Exploring links between induction, exit and retention

Exploring links between induction, exit and retention (ELIXIR)

Andrew Mearman and Ruth Payne, Languages, Cultures and Societies


Project Overview

This project was motivated by a wish to understand and improve student retention rates across the University, and to complement other initiatives that were focusing on inclusive education and student success.

By taking better account of each student’s context and needs we can support the creation of communities of practice that help students develop academic literacy – such as understanding feedback – and interpret the nuances of retention data. This in turn enables us to recognise and celebrate diversity, rather than perpetuate deficit ideas that focus on what students ‘lack’ when they come to university.

Understanding each student’s individual journey into university and identifying different processes of transition are now recognised as important steps that affect each person’s success during their time at university, however ‘success’ is defined. It is widely recognised that universities need to support students throughout these transitions, and this project sought to contribute to this understanding and to improve both local and institutional induction processes.

A key premise of the exploration of this critical issue is that induction is a process, not an event. It is crucial not to regard the beginning of academic engagement as time-limited, nor to inadvertently create a situation where students are overloaded with new information they are unable to contextualise or process. Students’ learning needs to be set in individualised contexts that support transition, rather than regimented schedules that have to be endured. Induction can be far less effective when the diversity of student needs is not met, or perhaps not even considered. With this in mind, the project aimed to explore which induction practices work and for whom, in what circumstances, and why.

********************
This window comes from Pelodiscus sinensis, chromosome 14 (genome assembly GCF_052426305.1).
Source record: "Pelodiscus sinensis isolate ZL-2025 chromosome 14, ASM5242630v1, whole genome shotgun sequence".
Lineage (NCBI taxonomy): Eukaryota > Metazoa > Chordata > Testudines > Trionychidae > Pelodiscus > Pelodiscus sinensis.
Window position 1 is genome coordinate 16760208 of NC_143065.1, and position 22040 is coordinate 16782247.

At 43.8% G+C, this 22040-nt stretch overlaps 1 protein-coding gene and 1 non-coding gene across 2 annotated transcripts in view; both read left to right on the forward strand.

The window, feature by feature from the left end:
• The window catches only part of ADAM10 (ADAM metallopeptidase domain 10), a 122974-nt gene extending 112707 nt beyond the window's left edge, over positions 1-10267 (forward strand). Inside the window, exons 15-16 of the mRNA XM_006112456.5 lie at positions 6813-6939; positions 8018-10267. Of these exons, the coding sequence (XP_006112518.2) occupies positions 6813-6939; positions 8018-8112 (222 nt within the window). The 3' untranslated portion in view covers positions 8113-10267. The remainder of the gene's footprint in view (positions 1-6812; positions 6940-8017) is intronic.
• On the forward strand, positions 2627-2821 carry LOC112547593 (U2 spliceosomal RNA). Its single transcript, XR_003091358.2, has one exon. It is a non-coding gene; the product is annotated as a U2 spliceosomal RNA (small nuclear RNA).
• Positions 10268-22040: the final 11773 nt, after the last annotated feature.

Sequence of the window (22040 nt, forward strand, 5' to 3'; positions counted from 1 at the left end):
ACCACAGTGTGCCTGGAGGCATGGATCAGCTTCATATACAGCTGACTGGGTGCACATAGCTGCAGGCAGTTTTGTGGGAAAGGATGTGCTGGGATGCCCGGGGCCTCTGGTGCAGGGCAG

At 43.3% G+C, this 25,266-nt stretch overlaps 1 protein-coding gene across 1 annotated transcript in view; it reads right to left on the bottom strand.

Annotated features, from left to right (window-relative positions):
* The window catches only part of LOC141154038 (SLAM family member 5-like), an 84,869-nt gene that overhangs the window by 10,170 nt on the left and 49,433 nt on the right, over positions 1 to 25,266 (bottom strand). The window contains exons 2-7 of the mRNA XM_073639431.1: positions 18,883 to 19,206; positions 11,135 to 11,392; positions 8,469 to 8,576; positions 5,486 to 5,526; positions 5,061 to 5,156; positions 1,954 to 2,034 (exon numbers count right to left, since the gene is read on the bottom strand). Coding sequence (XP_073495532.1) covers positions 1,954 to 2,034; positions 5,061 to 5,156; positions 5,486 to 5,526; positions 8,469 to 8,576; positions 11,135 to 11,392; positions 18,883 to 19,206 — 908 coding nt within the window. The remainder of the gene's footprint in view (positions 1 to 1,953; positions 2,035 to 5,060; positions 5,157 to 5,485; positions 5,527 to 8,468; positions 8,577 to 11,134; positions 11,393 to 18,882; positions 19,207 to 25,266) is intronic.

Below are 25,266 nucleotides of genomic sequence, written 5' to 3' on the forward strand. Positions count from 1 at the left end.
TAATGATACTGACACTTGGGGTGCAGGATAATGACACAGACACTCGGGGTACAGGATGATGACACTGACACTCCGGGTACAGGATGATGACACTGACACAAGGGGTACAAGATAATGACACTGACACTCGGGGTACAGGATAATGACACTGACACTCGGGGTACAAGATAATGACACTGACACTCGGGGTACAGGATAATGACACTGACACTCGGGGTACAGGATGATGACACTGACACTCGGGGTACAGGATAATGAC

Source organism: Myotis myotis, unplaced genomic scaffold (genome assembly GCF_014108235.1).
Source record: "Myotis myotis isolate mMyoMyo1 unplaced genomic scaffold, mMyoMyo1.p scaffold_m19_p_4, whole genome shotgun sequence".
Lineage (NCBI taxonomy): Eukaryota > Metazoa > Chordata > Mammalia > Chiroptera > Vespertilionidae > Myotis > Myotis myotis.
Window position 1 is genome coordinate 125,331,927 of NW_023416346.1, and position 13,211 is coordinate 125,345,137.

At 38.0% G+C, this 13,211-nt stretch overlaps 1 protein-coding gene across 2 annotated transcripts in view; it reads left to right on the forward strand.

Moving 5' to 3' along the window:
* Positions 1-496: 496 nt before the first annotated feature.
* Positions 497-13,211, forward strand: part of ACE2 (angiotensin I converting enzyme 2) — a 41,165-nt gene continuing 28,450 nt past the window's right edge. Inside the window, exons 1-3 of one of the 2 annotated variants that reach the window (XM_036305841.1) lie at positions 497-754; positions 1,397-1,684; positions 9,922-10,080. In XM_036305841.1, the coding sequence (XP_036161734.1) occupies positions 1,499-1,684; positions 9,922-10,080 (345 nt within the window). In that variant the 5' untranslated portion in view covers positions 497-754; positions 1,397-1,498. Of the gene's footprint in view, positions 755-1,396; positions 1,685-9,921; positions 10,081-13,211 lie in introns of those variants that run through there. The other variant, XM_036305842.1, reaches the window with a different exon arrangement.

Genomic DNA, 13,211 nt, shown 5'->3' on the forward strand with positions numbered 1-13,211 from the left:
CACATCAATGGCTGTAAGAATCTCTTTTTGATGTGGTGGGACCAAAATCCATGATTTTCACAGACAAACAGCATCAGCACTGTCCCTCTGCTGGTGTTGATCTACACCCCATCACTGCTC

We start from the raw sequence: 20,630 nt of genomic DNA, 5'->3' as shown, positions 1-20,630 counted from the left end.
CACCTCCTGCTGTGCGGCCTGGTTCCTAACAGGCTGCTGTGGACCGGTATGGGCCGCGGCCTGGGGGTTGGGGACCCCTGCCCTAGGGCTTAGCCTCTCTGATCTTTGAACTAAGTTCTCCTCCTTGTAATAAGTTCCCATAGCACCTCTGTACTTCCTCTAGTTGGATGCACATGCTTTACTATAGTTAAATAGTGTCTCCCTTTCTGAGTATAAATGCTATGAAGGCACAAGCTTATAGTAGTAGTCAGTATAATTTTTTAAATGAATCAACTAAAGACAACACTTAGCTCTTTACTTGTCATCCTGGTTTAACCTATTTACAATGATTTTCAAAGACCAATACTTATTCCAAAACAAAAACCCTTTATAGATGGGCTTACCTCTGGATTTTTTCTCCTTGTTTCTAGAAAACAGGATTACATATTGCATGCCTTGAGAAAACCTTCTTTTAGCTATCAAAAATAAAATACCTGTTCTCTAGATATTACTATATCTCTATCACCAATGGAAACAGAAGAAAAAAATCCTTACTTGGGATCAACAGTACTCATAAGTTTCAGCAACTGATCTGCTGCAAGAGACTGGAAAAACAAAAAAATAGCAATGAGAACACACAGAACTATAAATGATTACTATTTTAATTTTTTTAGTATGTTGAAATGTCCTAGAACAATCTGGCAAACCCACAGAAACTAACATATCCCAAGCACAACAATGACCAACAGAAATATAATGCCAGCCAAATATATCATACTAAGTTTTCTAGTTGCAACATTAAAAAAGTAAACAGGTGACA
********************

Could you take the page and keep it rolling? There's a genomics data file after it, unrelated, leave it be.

Key findings

  • Induction practices at Leeds vary considerably in terms of goals, content, organisational roles and responsibilities
  • Induction has typically been approached as a short process of information transmission, with only limited consideration of broader psycho-social needs of our students
  • Interviews with students demonstrated that student expectations of university are formed via several channels and they vary enormously; they are often very different from how the institution and its staff perceive them
  • The interviews also showed that students are wrestling with the notion of independence, as individuals and as learners
  • There is no typical student journey, even where students appear to be similar or are members of a distinct cohort

Implications

We held two workshops, one in October 2019 with 40 attendees and one in May 2020, with 97 attendees. The workshop in 2020 reflected the shift in the project that resulted from the global pandemic and focused on induction online. We created two blog posts that reflected on these events and on our wider thinking, with the first of these recommending a possible end to freshers’ week, and the second explaining the importance of getting induction right from the start. In other dissemination activities we led a Journal Club session and ran a stand at January’s Student Education Conference, at which we invited colleagues to show us how to build the best induction from a broad range of context-driven viewpoints.

The global pandemic led us to a point where the main outcomes of the project sprang far outside its own boundaries, and we were invited to play a leading role in the creation of the University’s Welcome, Induction and Transition resource (WIT). ELIXIR’s nascent work contributed to the strategic overview of WIT and included the recognition and adoption of several of ELIXIR’s key principles. In particular, we led on the creation of the student journey maps that underpinned the design of the institutional online resource Getting Started at Leeds.

Andrew Mearman is now leading the evaluation of WIT, informing a proposal accepted at the University Taught Student Education Board to run WIT again in 2021, and represents the institutional WIT resource as a key member of the university’s ePortfolio Implementation Group.

Ruth Payne is now Academic Lead for the university’s ePortfolio project, as well as leading on a workstream that is embedding Sense of Belonging at Leeds. Each of these projects feeds directly into induction and student retention.


If you want to find out more details about this fellowship or what the next steps were upon completion please read the full snapshot (PDF) or contact Andrew (A.J.Mearman@leeds.ac.uk) or Ruth (R.Payne@leeds.ac.uk)